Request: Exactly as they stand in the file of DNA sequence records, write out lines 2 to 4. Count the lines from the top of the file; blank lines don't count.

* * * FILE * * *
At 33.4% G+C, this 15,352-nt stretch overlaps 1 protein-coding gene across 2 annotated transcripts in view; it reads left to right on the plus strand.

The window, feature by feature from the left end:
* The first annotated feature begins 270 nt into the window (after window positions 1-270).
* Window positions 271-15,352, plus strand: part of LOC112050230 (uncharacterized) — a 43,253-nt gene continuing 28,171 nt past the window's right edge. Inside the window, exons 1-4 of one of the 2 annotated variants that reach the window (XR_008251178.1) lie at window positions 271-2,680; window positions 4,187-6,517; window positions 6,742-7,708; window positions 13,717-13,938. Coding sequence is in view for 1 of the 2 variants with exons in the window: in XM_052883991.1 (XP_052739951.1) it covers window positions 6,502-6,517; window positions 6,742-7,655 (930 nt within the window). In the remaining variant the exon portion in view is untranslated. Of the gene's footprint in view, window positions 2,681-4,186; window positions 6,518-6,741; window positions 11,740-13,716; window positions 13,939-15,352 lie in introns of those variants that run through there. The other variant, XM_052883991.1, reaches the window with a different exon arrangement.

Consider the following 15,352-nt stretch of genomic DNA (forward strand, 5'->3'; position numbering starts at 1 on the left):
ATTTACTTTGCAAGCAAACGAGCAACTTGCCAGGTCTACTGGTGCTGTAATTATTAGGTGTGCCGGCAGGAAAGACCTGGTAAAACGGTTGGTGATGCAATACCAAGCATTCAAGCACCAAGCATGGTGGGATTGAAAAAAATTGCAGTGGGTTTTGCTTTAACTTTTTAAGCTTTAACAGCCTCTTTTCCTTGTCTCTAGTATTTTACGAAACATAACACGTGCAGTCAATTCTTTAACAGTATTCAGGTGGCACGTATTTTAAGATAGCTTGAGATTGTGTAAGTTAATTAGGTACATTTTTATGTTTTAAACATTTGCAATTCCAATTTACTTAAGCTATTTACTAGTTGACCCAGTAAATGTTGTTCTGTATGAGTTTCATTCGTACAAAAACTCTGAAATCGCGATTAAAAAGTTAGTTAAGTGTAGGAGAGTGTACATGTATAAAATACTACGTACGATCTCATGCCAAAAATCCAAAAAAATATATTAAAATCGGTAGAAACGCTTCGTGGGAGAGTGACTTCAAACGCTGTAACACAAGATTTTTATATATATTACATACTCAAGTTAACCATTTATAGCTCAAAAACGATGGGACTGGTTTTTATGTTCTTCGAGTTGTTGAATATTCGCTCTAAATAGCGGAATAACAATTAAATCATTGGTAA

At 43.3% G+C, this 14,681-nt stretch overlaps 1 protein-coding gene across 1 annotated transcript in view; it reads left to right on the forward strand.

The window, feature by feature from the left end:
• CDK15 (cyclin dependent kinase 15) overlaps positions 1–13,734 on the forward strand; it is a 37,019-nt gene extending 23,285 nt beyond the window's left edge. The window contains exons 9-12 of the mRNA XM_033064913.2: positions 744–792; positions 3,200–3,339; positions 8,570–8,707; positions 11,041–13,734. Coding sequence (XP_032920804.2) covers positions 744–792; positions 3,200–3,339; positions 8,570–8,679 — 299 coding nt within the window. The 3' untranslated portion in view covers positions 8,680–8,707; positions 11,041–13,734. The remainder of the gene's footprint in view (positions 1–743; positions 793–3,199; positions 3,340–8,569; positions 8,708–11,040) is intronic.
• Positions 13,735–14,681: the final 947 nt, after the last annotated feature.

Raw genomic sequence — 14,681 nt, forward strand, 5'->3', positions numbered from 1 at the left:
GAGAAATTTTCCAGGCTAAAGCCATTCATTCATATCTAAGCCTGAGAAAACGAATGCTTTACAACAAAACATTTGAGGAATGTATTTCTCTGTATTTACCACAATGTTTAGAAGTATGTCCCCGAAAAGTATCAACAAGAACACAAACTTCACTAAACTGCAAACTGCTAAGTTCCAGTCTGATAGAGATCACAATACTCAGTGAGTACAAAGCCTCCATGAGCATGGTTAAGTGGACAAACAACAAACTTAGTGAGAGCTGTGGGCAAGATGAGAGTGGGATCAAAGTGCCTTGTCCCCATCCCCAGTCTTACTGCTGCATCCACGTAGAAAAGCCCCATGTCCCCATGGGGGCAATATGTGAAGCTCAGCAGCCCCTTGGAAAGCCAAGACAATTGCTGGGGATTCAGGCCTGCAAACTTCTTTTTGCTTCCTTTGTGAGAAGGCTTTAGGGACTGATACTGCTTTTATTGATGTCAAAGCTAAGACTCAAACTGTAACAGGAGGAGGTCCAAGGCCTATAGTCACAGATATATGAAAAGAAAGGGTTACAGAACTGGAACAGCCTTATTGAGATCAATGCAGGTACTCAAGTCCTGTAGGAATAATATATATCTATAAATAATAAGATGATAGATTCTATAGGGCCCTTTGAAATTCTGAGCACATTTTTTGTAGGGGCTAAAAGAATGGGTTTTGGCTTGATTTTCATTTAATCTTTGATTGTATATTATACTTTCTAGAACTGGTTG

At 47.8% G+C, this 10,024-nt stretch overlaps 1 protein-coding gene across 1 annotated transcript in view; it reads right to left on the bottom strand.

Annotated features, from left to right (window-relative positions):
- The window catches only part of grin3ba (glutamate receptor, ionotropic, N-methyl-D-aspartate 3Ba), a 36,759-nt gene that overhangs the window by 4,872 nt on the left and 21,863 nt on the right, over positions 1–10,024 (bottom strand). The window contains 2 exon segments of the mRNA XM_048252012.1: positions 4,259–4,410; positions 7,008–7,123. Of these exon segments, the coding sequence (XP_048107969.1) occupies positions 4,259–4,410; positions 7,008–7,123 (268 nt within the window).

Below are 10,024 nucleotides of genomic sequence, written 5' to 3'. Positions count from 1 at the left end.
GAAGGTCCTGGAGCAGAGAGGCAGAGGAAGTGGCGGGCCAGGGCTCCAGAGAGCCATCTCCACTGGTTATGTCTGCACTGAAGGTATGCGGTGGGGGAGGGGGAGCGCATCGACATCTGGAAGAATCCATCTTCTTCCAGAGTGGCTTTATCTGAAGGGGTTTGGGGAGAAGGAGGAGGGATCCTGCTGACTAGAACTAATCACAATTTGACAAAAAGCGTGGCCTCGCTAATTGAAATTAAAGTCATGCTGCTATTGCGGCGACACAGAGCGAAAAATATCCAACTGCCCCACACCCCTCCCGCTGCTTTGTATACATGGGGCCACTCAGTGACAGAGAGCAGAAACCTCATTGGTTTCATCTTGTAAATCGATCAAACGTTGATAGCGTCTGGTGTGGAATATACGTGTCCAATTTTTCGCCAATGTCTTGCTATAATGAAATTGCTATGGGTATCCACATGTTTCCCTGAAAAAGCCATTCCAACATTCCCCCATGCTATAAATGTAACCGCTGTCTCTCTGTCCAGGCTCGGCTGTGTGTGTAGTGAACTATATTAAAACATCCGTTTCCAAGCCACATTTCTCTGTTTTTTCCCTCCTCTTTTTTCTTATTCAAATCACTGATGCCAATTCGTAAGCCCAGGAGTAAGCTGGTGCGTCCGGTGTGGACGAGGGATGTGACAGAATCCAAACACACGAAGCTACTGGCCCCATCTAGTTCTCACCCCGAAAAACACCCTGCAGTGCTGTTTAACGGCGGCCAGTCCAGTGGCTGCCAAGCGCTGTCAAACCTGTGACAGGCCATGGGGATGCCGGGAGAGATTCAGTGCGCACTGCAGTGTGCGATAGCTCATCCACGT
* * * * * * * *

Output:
The window, feature by feature from the left end:
* The first annotated feature begins 270 nt into the window (after window positions 1-270).
* Window positions 271-15,352, plus strand: part of LOC112050230 (uncharacterized) — a 43,253-nt gene continuing 28,171 nt past the window's right edge. Inside the window, exons 1-4 of one of the 2 annotated variants that reach the window (XR_008251178.1) lie at window positions 271-2,680; window positions 4,187-6,517; window positions 6,742-7,708; window positions 13,717-13,938. Coding sequence is in view for 1 of the 2 variants with exons in the window: in XM_052883991.1 (XP_052739951.1) it covers window positions 6,502-6,517; window positions 6,742-7,655 (930 nt within the window). In the remaining variant the exon portion in view is untranslated. Of the gene's footprint in view, window positions 2,681-4,186; window positions 6,518-6,741; window positions 11,740-13,716; window positions 13,939-15,352 lie in introns of those variants that run through there. The other variant, XM_052883991.1, reaches the window with a different exon arrangement.